As Benjamin Franklin wrote in 1789, nothing is certain but death and taxes. Were Franklin alive today, I suspect he'd add another certainty. Whenever you get two groups of people with opposing views, it is certain that someone in one of the groups will eventually compare someone in the other group to Hitler.
We see this phenomenon regularly in politics. For some, President Obama is Hitler; for others, Republicans are Nazis. In addition, we know that many Christians are fond of making up stories about Hitler being an atheist in spite of the clear historical record of his Christianity. This sort of over-the-top name-calling resolves nothing and leads instead to increasing polarization and hatred. The politician with whom you disagree is not Hitler. The atheist down the street? Also not Hitler.
It would take an awful lot for comparisons with Hitler to be even close to being warranted. When someone with an approving audience begins calling for an entire group of people to be placed in camps where they can "die out," one may feel at least somewhat justified in reminding people of Hitler. Even then, that doesn't mean that someone doing this is just like Hitler. It means that they are treading down an extremely dangerous path that is in some ways reminiscent of Hitler. He might raise the spectre of Hitler in such a circumstance as sort of an alarm.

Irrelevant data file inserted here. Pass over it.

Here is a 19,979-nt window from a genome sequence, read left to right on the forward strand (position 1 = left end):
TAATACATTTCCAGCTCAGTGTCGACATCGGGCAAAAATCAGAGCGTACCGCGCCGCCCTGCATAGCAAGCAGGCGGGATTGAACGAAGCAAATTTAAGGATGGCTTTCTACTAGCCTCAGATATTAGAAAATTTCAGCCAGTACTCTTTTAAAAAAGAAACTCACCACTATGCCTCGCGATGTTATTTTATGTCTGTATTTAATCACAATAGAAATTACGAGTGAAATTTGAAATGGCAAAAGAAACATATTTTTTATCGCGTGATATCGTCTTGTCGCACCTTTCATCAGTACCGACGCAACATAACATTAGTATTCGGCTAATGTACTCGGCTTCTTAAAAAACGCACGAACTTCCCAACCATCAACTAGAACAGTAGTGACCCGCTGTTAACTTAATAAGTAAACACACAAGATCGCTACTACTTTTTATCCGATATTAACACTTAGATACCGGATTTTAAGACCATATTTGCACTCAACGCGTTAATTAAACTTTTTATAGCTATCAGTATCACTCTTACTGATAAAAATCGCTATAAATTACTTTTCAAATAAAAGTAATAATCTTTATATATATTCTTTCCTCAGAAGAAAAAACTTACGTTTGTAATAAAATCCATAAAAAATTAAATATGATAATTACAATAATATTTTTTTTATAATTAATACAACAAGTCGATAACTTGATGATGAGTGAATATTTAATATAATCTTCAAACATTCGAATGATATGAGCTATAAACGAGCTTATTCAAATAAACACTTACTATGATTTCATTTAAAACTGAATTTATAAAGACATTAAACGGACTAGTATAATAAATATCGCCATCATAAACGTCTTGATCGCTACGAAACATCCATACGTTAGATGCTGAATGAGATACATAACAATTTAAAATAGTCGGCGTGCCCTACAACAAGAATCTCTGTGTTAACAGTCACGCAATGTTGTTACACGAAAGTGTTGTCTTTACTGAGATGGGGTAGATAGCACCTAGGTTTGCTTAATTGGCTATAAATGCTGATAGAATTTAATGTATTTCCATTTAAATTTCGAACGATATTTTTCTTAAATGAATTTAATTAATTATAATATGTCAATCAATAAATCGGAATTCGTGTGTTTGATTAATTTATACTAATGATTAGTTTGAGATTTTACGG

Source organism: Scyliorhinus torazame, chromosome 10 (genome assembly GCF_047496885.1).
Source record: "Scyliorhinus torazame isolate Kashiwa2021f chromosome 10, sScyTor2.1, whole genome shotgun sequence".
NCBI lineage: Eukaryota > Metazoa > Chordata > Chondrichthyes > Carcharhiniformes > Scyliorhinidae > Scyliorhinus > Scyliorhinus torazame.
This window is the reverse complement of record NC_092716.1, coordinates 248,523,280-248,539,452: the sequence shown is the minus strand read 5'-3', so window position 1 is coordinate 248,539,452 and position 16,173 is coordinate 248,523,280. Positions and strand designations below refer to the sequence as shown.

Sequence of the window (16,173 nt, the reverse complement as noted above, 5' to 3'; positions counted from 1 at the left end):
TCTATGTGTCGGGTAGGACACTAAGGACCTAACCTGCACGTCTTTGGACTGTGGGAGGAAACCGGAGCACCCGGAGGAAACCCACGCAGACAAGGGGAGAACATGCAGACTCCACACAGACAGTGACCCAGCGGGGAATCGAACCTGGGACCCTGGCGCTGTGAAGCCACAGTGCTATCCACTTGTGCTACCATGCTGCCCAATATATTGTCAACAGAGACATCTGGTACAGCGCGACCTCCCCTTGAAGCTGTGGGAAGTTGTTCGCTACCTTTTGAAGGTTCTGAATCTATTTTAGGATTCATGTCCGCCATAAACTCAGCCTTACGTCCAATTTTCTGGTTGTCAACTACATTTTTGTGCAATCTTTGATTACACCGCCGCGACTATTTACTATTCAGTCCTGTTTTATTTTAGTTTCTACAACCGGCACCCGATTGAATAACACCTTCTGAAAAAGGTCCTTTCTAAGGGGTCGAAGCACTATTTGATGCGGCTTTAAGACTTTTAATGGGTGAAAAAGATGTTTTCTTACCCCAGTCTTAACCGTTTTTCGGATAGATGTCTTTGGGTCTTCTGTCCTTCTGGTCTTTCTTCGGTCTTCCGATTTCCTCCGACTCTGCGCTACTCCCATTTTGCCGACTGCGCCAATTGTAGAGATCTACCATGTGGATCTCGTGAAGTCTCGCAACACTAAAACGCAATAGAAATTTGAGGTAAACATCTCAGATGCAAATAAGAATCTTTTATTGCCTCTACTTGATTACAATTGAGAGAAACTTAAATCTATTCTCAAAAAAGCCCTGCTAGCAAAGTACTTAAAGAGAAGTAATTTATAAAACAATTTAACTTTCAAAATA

But really, how many people today are standing up in front of a receptive crowd and calling for an entire group to be placed in camps? Virtually nobody, right? Here is Pastor Charles Worley giving a sermon to the congregation of Providence Road Baptist Church in North Carolina on May 13, 2012:
To the degree that Pastor Worley's views are accepted by his audience, we should be concerned. To the degree that Pastor Worley's views are echoed in other churches, we should be very concerned. When informed observers point to Pastor Worley and caution, "This is how it begins," we should listen to them.
H/T to Religion Poisons